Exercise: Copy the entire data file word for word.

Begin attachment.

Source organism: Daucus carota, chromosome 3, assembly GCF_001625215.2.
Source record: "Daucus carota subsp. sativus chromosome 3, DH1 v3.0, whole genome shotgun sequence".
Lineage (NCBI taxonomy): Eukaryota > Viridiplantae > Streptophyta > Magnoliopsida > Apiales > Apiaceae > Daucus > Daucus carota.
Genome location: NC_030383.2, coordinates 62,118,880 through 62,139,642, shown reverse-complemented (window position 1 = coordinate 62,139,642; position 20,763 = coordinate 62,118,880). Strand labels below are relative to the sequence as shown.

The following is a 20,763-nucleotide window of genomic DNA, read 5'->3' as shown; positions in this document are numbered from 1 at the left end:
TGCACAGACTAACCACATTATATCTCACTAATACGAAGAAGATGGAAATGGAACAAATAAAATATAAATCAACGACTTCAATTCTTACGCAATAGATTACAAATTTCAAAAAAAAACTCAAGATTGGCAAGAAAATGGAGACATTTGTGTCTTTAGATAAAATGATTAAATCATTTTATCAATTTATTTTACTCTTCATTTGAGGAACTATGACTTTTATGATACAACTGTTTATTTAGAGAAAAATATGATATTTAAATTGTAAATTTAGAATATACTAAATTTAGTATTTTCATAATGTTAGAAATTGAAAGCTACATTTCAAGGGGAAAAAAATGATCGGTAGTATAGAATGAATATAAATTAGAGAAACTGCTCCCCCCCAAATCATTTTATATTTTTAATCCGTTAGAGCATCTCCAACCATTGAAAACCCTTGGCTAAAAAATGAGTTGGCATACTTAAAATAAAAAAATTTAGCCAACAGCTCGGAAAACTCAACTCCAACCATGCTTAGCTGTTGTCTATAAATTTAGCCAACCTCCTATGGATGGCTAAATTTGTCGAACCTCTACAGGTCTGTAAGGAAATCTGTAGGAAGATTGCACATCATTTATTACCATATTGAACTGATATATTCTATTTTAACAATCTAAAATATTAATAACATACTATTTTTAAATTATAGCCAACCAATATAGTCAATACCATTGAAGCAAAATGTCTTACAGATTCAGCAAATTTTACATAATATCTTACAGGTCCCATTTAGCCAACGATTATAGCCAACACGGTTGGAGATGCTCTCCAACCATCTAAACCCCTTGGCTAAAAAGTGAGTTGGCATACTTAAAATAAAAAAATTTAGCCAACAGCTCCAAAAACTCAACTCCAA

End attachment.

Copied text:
Source organism: Daucus carota, chromosome 3, assembly GCF_001625215.2.
Source record: "Daucus carota subsp. sativus chromosome 3, DH1 v3.0, whole genome shotgun sequence".
Lineage (NCBI taxonomy): Eukaryota > Viridiplantae > Streptophyta > Magnoliopsida > Apiales > Apiaceae > Daucus > Daucus carota.
Genome location: NC_030383.2, coordinates 62,118,880 through 62,139,642, shown reverse-complemented (window position 1 = coordinate 62,139,642; position 20,763 = coordinate 62,118,880). Strand labels below are relative to the sequence as shown.

The following is a 20,763-nucleotide window of genomic DNA, read 5'->3' as shown; positions in this document are numbered from 1 at the left end:
TGCACAGACTAACCACATTATATCTCACTAATACGAAGAAGATGGAAATGGAACAAATAAAATATAAATCAACGACTTCAATTCTTACGCAATAGATTACAAATTTCAAAAAAAAACTCAAGATTGGCAAGAAAATGGAGACATTTGTGTCTTTAGATAAAATGATTAAATCATTTTATCAATTTATTTTACTCTTCATTTGAGGAACTATGACTTTTATGATACAACTGTTTATTTAGAGAAAAATATGATATTTAAATTGTAAATTTAGAATATACTAAATTTAGTATTTTCATAATGTTAGAAATTGAAAGCTACATTTCAAGGGGAAAAAAATGATCGGTAGTATAGAATGAATATAAATTAGAGAAACTGCTCCCCCCCAAATCATTTTATATTTTTAATCCGTTAGAGCATCTCCAACCATTGAAAACCCTTGGCTAAAAAATGAGTTGGCATACTTAAAATAAAAAAATTTAGCCAACAGCTCGGAAAACTCAACTCCAACCATGCTTAGCTGTTGTCTATAAATTTAGCCAACCTCCTATGGATGGCTAAATTTGTCGAACCTCTACAGGTCTGTAAGGAAATCTGTAGGAAGATTGCACATCATTTATTACCATATTGAACTGATATATTCTATTTTAACAATCTAAAATATTAATAACATACTATTTTTAAATTATAGCCAACCAATATAGTCAATACCATTGAAGCAAAATGTCTTACAGATTCAGCAAATTTTACATAATATCTTACAGGTCCCATTTAGCCAACGATTATAGCCAACACGGTTGGAGATGCTCTCCAACCATCTAAACCCCTTGGCTAAAAAGTGAGTTGGCATACTTAAAATAAAAAAATTTAGCCAACAGCTCCAAAAACTCAACTCCAA